The beginning of 'Sawan' is almost here and we writers, can't wait to deliver you some very unaware facts about your own religion. You might have always wondered numerous questions about the festivity! Do You know why it is so significant in the Hindu calendar? Why it is celebrated? How it all started? I am talking about every possible question that might delve into your mind in the holy month's beginning.
It is a holy month of religious festivity celebrated every year during the 'Sawan' month of the year. The month which is starting from just tomorrow, Tuesday, July 04, 2023. However, it is something special this time i.e. the festivity will last for two months. Yes, you heard it correct! The rare event is occurring after two decades which is elongated due to the inclusion of the month 'Malamas.' Malamas is basically an additional month in the Hindu lunar calendar to balance out the synchronization with the Lunar cycle.
Lord Shiva and Parvati
Usually 'Sawan' is the month where we dedicate our believes and prayers to Lord Shiv and Parvati under which four Mondays and four Tuesdays are dedicated to both of them individually. However with an installment of an extra month, this year, it will be extended with eight Mondays and eight Tuesdays.
Why it is celebrated?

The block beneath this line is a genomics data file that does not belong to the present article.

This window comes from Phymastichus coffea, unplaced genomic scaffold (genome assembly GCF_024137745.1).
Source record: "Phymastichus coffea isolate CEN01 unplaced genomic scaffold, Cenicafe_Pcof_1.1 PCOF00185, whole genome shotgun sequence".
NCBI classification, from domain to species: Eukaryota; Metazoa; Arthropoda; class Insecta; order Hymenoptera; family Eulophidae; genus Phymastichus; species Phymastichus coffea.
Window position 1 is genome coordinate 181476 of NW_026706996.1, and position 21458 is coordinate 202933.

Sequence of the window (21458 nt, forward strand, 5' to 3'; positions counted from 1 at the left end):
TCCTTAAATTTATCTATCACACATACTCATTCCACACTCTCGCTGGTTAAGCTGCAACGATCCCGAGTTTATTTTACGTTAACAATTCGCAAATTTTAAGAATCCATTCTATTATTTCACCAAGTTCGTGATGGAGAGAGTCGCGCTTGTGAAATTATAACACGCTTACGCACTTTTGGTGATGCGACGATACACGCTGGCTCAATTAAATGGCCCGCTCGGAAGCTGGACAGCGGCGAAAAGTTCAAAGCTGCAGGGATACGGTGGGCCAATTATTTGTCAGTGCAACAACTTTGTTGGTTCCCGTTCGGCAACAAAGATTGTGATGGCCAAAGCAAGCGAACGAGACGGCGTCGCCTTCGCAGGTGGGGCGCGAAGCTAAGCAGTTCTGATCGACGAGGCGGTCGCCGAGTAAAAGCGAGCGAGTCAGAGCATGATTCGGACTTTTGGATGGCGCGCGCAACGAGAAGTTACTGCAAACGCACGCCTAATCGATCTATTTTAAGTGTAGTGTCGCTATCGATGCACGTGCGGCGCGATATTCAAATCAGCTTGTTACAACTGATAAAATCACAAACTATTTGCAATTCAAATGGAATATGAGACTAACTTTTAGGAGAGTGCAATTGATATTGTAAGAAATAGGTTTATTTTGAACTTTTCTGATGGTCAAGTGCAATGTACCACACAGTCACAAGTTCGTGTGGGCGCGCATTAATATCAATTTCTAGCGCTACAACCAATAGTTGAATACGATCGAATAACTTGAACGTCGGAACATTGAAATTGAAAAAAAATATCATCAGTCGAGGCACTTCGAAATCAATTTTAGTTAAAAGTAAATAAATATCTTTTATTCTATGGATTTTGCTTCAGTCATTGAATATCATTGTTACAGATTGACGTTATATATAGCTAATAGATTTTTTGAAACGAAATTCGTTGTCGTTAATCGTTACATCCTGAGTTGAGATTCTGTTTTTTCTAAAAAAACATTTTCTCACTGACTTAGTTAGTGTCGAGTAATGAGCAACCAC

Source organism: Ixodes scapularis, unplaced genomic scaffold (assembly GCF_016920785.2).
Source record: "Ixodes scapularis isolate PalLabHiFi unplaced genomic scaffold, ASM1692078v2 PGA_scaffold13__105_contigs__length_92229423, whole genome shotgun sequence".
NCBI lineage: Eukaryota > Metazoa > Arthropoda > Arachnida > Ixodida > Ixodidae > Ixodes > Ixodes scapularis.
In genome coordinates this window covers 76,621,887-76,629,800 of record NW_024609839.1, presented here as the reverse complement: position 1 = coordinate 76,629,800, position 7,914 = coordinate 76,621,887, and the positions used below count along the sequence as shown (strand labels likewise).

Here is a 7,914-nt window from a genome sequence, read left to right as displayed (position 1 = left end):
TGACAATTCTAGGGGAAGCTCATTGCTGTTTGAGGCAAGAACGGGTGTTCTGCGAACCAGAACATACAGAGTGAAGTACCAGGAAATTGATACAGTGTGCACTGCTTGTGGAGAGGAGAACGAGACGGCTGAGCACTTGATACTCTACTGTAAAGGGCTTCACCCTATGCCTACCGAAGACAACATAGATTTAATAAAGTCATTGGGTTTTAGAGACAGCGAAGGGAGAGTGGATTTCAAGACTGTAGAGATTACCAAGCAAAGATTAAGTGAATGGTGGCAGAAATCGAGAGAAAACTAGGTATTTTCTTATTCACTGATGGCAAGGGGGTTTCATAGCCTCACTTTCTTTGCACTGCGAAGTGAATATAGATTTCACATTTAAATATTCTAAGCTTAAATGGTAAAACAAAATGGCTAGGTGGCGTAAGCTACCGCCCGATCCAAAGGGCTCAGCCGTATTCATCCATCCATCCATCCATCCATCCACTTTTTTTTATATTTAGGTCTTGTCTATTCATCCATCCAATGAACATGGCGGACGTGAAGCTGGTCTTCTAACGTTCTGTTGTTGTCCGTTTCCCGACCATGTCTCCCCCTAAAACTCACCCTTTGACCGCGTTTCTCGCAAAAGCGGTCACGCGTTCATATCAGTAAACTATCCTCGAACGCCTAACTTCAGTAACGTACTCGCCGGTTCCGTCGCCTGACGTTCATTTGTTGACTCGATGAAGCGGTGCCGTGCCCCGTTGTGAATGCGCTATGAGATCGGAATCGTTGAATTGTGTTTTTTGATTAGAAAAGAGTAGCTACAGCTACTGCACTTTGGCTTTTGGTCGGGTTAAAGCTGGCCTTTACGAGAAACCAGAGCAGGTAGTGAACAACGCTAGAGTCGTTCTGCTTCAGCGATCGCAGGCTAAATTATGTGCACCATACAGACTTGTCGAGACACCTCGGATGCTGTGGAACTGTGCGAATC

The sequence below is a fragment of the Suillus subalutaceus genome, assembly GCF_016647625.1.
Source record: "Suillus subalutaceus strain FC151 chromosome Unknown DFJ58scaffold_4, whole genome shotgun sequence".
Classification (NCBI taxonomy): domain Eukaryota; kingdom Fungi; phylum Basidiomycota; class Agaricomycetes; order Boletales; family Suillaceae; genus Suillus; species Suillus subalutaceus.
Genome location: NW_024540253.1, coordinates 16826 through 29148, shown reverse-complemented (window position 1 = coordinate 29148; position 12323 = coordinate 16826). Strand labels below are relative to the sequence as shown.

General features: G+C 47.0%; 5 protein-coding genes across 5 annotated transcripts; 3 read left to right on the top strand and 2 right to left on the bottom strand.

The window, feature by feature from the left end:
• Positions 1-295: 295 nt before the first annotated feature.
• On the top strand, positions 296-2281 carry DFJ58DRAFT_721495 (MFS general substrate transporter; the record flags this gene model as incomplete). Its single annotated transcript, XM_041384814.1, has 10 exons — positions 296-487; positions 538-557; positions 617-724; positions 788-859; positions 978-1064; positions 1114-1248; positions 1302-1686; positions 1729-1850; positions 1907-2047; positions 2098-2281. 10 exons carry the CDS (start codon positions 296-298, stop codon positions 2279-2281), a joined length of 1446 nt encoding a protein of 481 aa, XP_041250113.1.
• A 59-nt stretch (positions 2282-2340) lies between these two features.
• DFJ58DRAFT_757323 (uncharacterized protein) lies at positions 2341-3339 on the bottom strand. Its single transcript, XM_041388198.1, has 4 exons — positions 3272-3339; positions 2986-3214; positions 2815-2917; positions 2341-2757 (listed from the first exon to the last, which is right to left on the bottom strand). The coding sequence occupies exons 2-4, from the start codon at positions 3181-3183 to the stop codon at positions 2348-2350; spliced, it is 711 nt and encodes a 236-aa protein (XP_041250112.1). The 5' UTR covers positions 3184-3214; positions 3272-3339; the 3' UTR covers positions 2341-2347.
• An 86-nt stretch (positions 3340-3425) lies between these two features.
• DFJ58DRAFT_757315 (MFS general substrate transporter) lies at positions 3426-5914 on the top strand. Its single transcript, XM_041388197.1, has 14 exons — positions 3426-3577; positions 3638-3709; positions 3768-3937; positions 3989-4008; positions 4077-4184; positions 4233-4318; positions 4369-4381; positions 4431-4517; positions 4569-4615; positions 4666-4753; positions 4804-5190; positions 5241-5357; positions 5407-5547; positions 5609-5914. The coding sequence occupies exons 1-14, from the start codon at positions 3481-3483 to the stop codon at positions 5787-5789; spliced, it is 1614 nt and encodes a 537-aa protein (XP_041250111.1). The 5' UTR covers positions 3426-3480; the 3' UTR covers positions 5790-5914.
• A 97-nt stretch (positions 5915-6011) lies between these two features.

The reason is very closely intact with the lord Shiva and one of his most influential tale. It is said, during the period of 'Samudra Manthan' he drank off the poison which later was rescued by goddess Parvati. While during the process, Parvati held his neck and tried to save him but ultimately resulted in further pain and injuries to the lord.
How it is celebrated?
It is a celebration of religious grandeur in the country and even outside India. Devotees flock around the Shiva shrines to offer waters to the Shiva Linga specially 'Ganga' so his terrifying wounds could heal. People often keep fasts on Mondays which is commonly known as 'Shravan Shomvar Vrats'. Meanwhile, people who are devotees of Parvati also keep fasts on the Tuesdays which is known as 'Mangal Gauri Vrat.' People visit temples, pray the lord for prosperity, enlightenment and wellbeing by showering water, milk, flowers, leaves and fruits. People even walk on their bare feet to reach the temple premises that might vary from few kilometers to hundreds of Kilometer.
The festival has an intriguing role in the Hindu lunar calendar and it is also considered the purest and holiest month of Hinduism.